I especially struggle with it when I start seeing somebody and they've heard a million crazy stories (uh, from me) and then I'm not sure if they know it's mostly just bluster, that I'm not with a million other people, and that I actually like them, that it actually means something to me. I want to say PSYCH, I'M NOT A SLUT, I'M A GIRL WITH EMOTIONS WHO REALLY LIKES YOU! and I do worry people have the wrong idea about me if I'm really into them.

So, yeah, I'm not recommending the "tell everyone every single detail about your sex life because it's part of your persona and you're a compulsive oversharer" method to everyone, but that's been my experience with it.
posted by Juliet Banana at 6:02 AM on June 21, 2010 [5 favorites]


My husband and I are queer and non-monogamous. Actually, he is non-monogamous and I am asexual. Legally married 10 years but "together" (whatever that means) for about 18 years. Generally, most people who know us, know the whole story (nutshell: best friends, his lover died in '99, we all lived together, he and I decided to become family). But for new people, it's always a little awkward at first.

I generally give a low-down like the one above and when people ask where my husband is, and he's playing, I usually just say that he's on a date. Straightforward, no giggling. It's not weird to us. We've been doing this for almost two decades so I just tell the truth. People can think whatever they want about me but I try to normalize it in all situations.
posted by Sophie1 at 8:07 AM on June 21, 2010


You can memail me. General advice doesn't help. Feel it out, tell a few people at once and get them "on your side" so to speak so that when other people find out about it there is some social pressure to be cool about it.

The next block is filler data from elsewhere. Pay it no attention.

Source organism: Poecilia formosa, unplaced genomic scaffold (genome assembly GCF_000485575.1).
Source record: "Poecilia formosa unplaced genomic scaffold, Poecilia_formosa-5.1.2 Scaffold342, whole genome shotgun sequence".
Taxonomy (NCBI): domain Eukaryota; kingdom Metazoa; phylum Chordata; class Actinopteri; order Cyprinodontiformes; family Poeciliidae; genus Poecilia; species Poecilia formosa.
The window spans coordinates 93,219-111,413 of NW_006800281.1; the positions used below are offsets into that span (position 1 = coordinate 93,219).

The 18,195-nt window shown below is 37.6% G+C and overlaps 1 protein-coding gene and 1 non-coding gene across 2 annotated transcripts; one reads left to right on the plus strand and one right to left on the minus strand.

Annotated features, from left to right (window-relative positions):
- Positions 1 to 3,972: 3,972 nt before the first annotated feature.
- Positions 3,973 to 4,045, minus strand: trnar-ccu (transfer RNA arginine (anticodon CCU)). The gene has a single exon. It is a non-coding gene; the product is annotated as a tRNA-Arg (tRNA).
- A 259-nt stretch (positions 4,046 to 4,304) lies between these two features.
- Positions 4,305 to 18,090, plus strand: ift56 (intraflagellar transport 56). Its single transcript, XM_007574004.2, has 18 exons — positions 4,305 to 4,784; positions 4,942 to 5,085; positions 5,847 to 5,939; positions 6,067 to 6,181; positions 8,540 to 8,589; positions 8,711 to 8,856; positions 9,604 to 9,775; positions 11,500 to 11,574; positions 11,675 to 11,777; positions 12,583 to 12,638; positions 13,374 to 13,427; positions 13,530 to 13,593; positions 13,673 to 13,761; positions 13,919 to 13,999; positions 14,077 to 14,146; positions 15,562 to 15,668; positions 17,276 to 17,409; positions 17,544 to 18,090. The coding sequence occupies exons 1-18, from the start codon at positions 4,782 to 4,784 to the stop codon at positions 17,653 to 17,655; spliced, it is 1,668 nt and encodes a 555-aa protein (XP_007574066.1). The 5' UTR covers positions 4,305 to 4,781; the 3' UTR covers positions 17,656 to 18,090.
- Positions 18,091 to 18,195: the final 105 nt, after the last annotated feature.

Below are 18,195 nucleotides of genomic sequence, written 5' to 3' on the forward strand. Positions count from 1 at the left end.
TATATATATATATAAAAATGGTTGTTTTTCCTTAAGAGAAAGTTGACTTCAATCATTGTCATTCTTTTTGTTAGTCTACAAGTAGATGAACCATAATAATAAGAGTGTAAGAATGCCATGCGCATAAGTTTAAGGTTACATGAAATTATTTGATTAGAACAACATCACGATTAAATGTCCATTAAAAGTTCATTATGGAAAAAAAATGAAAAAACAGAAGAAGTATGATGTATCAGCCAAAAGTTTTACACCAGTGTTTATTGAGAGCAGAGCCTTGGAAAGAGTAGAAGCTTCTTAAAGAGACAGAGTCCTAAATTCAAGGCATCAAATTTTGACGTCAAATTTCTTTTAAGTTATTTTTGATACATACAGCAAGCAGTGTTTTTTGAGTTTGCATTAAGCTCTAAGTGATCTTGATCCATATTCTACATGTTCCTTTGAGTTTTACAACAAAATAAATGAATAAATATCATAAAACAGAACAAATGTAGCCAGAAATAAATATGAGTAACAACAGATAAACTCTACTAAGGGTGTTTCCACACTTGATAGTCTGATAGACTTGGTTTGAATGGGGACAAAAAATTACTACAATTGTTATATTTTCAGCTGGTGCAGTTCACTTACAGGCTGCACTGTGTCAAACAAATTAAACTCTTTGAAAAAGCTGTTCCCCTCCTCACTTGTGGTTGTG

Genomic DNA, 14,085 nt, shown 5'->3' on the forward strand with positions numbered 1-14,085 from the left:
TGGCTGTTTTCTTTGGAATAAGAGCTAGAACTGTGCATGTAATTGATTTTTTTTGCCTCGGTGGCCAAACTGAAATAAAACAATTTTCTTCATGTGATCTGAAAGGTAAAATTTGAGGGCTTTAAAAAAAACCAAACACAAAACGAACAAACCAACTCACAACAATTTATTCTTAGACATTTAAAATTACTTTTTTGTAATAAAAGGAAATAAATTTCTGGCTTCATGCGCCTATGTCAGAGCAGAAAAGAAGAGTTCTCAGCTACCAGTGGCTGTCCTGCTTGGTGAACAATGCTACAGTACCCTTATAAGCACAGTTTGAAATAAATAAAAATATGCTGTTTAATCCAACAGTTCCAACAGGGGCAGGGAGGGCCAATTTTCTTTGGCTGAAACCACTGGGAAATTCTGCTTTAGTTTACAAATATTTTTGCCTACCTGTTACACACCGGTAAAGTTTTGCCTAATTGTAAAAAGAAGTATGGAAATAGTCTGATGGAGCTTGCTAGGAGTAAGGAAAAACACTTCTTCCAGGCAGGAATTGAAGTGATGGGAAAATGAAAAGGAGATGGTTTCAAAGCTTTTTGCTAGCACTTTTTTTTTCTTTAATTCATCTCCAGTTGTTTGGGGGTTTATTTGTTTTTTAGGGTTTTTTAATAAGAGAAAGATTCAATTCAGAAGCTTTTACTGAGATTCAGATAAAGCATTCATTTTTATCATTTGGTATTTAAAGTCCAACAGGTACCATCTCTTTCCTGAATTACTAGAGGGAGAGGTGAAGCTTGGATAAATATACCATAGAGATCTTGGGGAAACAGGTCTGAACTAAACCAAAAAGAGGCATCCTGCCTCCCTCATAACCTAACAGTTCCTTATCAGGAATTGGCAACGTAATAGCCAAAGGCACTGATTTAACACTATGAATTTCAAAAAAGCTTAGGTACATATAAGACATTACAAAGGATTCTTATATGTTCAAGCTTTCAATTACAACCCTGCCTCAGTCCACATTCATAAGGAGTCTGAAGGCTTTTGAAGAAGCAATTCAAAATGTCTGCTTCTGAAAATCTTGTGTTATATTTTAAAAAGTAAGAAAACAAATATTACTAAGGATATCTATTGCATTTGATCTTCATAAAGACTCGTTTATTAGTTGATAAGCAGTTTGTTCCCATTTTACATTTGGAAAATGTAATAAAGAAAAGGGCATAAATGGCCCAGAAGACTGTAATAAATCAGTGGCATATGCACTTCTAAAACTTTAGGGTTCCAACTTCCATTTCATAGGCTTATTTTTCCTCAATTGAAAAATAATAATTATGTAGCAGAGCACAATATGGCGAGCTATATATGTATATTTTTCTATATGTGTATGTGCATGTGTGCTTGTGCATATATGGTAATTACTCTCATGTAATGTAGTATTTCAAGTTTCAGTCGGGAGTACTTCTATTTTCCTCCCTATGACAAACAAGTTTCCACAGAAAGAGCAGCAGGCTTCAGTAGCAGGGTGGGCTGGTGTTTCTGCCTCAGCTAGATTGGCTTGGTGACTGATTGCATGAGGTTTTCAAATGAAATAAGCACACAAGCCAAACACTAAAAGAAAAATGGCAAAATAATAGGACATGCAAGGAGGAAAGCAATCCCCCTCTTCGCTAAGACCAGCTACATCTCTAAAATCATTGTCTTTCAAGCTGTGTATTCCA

It also helps if you or your wife has another significant other who is nice and normal to kinda illustrate that you know what you're doing and everyone is fine with it for real.

There will be a few people who are obviously weirded out by it or whatever, try to get them alone and offer to answer any questions they might have, talk to them more about it, whatever. Usually the people who are the most awkward or obviously uncomfortable just have lots of questions or misconceptions that are making them uncomfortable and once you address those, you're good.

Hitting on people in front of your friends may always be kinda weird for them. But it depends what you mean by "hitting on". Talking in a friendly way, maybe exchanging numbers low-key, sure, why not. Anything other than that is going to be an issue. You also have to make sure your friends know that they don't have to keep your wife a secret just because you're talking to another person, and vice versa. They need to be able to mention your fling in front of your wife. People hate not knowing what they can and can't say. If you do don't-ask-don't-tell, well, it has to involve your friends, too.